“Standing Tall” illustrates the preventive measures designed to keep
them from getting that far — and concludes that only the youth in
question can truly control his fate.

For that reason, the
typically confident Deneuve is an efficient foil to Malony’s ongoing
rejection of any attempt to contain his outbursts, as she delivers a
series of practical monologues about how his behavior limits her options
while keeping his best interests at heart. Forestier, as Malony’s
teary-eyed, mostly ambivalent mother, provides Malony his best
motivation to take control of his surroundings, though his understanding
of the best way to do that leads to mixed results. In one heartbreaking
digression, his valiant attempt to help his mother leads to yet another
disastrous event that endangers his future.

Ultimately,
Paradot’s strongest onscreen chemistry develops opposite Magimel as the
supportive but equally beligerent counselor Yann, a troubled man clearly
recovering from the same kind of problems ailing Malony. Only Yann
seems to comprehend Malony’s situation while others are continually
baffled by it. “I created a monster,” his mother cries, illustrating the
chief disconnect as Malony drifts in and out of various programs,
shifting from anger, confusion and despair. Appropriately lacking in
eloquence about his situation, Malony conveys his troubles best in a
nightclubt scene where he flails his arms wildly as neon lights smother
him from every direction. Bercot wisely lets the actor’s combustible
energy fuel the story.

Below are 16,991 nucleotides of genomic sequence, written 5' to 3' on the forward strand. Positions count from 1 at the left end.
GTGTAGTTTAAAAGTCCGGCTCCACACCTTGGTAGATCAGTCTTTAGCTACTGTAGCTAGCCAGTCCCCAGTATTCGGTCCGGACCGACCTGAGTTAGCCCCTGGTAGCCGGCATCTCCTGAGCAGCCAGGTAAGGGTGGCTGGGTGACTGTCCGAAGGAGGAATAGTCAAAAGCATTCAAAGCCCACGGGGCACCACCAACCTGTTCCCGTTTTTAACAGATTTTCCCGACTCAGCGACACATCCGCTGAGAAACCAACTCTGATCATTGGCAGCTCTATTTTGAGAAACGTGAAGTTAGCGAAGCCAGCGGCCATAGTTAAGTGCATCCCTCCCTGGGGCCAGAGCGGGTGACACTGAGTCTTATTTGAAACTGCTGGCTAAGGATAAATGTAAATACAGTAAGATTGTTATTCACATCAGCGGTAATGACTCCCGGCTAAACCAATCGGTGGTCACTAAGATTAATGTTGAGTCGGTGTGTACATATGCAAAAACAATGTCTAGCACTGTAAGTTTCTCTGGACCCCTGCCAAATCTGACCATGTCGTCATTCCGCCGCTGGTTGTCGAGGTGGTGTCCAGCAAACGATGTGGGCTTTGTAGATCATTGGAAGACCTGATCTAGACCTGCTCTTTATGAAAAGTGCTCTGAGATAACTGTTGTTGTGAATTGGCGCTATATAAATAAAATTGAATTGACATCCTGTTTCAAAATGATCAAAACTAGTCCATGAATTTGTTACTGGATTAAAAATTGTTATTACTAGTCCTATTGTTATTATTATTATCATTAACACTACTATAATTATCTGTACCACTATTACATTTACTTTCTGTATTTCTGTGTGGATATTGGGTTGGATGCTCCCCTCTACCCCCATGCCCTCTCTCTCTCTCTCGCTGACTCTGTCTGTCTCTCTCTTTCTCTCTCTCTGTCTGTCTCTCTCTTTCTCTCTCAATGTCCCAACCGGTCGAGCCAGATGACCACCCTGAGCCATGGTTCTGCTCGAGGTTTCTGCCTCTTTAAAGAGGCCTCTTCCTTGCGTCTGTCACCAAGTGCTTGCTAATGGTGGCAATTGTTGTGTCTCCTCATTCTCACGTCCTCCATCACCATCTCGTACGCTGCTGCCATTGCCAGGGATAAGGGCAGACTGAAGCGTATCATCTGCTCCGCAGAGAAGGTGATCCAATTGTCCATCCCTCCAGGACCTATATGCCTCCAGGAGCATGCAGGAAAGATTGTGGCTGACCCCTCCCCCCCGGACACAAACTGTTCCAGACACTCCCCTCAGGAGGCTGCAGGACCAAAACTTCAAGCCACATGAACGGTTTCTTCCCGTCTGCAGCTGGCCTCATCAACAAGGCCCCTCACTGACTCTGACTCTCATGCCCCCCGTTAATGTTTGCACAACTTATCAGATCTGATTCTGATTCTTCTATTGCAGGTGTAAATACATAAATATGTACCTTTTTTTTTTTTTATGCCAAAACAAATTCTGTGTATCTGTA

As a woman director premiering her movie
at a festival that frequently has struggled to find room for more like
her, Bercot shows enough capability behind the camera to work against
Cannes’ usual shortcoming. Still, it’s hard to imagine the prestigious
opening night slot going to countless other movies on a similar topic
and sporting a similar brand of gritty realism.

However,
“Standing Tall” also fits its slot for offering a keen look at the
protocol for developing French society. More than a coming of age story,
Bercot has applied a personal spin to the process of exploring
institutional support. Early on, Malony is reminded that the resources
necessary to keep him in his programs “cost society 230 euros a day.”

Overall,
the movie argues that the money has been well-spent. No matter how much
Malony stumbles, the system doesn’t fail him — although one
provocative conversation with a fellow incarcerated youth suggests a
racial imbalance that allows Malony to get off easy because he’s white.
Malony may get help, but “Standing Tall” doesn’t sugarcoat the
limitations of that process. His relationship with Tess winds up being
as crucial to his development as anything else. But even, then, it’s
unclear whether his progress has stymied his rebellious tendencies or
temporarily pushed them to the wayside.

Though Bercot’s
filmmaking doesn’t rely too heavily on symbolism, she tellingly lingers on
a shot of the courthouse at the movie’s close, a decision that could be
read as either purely triumphant or cynical. Malony’s ever-shifting
attitude, elevated to great heights by Pradot’s performance, regularly
complicates the matter. No matter where Malony winds up, he leaves us
uncertain about his next step.

Grade: B

“Standing Tall” opens the Cannes Film Festival this week. It is currently seeking U.S. distribution.